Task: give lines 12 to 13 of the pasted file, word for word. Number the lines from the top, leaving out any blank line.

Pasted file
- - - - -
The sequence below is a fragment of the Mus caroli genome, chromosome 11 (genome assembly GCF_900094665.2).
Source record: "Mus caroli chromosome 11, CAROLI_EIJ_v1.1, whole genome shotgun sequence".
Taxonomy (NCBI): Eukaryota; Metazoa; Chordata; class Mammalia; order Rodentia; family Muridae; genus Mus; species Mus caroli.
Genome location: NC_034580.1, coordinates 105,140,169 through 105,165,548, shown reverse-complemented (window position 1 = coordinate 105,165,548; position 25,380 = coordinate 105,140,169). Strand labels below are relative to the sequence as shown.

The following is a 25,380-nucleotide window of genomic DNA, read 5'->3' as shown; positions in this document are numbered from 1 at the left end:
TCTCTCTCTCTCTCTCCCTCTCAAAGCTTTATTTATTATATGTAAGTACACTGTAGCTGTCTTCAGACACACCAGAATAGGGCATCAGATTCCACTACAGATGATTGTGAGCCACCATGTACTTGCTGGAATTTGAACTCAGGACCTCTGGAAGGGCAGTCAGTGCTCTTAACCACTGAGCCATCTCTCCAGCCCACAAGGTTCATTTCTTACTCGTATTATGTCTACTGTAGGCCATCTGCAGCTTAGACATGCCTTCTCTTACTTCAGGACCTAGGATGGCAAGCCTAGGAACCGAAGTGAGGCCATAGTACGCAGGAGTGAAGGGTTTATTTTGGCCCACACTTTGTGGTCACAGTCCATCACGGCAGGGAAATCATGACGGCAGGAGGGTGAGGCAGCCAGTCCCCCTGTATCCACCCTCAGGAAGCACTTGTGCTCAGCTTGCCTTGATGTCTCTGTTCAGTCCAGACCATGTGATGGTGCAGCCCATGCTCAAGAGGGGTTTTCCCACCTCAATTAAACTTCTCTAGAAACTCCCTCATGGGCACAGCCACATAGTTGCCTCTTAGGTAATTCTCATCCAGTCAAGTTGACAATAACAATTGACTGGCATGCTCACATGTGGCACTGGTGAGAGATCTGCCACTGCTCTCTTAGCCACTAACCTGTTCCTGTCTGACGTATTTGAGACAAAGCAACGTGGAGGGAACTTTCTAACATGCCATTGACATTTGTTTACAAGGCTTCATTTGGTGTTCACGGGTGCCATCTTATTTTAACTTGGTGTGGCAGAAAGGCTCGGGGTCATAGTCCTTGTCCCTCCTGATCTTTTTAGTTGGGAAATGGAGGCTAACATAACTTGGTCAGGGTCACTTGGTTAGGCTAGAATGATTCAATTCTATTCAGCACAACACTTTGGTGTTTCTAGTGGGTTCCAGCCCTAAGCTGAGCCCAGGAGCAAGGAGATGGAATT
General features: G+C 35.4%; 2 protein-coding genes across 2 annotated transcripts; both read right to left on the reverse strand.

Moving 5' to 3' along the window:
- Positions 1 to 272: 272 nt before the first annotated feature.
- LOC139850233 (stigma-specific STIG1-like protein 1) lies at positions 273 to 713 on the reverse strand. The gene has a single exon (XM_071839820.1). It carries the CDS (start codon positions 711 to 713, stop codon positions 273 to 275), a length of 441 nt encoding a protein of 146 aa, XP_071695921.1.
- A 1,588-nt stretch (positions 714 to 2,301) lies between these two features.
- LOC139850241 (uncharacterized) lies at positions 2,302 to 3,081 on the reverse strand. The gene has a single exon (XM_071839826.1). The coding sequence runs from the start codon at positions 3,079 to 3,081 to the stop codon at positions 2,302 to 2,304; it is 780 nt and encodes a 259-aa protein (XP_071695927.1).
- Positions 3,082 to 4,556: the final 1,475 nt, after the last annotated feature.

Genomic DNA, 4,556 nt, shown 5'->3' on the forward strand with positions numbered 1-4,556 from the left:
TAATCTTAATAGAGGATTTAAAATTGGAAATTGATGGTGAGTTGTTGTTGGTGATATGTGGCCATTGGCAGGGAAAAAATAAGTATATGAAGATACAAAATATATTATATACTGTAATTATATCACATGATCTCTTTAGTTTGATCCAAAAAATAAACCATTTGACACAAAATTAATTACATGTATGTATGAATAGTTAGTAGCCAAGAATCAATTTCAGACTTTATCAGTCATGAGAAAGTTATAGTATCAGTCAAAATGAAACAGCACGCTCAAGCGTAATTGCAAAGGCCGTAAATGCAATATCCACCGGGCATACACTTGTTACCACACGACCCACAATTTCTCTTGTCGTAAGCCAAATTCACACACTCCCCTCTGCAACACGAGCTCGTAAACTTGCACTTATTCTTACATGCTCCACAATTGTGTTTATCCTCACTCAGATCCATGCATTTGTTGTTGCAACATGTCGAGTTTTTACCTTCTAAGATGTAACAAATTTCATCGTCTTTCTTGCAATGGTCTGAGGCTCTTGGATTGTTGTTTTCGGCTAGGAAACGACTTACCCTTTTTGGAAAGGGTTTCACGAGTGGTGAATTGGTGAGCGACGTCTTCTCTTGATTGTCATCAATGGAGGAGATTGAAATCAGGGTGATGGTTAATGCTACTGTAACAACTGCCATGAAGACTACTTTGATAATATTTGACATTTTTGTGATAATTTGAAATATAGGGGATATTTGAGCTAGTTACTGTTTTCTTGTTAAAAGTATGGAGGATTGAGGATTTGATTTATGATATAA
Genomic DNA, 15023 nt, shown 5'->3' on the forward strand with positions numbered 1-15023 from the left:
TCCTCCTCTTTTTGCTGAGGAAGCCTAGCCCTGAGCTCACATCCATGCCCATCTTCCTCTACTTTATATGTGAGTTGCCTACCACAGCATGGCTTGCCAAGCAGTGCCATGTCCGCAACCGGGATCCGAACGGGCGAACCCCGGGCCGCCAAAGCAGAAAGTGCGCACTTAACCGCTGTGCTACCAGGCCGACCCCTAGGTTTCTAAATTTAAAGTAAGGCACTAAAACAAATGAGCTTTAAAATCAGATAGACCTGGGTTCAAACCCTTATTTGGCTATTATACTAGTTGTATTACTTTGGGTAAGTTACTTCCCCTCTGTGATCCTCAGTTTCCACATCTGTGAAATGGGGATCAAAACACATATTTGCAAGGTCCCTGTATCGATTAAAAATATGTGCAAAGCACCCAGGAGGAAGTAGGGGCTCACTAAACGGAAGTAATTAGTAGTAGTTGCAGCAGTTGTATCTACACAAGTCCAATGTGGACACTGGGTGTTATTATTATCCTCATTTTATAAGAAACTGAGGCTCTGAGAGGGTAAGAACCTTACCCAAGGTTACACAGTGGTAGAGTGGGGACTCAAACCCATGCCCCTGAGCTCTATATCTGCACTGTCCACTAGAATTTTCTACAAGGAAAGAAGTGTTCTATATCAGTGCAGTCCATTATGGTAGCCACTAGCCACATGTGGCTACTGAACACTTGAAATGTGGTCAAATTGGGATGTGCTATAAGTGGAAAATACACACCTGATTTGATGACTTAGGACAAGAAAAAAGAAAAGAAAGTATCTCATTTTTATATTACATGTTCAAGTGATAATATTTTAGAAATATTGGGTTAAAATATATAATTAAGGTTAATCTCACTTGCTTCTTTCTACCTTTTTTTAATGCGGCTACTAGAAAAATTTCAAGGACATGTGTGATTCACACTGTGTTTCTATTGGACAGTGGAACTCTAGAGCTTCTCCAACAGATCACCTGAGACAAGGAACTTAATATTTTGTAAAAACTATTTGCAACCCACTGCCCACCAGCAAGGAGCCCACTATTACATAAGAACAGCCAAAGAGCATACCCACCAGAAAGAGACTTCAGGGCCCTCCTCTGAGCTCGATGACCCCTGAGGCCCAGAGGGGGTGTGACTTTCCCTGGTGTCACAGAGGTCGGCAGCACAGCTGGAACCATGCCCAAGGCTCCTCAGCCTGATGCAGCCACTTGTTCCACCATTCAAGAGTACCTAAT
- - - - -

- LOC139850241 (uncharacterized) lies at positions 2,302 to 3,081 on the reverse strand. The gene has a single exon (XM_071839826.1). The coding sequence runs from the start codon at positions 3,079 to 3,081 to the stop codon at positions 2,302 to 2,304; it is 780 nt and encodes a 259-aa protein (XP_071695927.1).
- Positions 3,082 to 4,556: the final 1,475 nt, after the last annotated feature.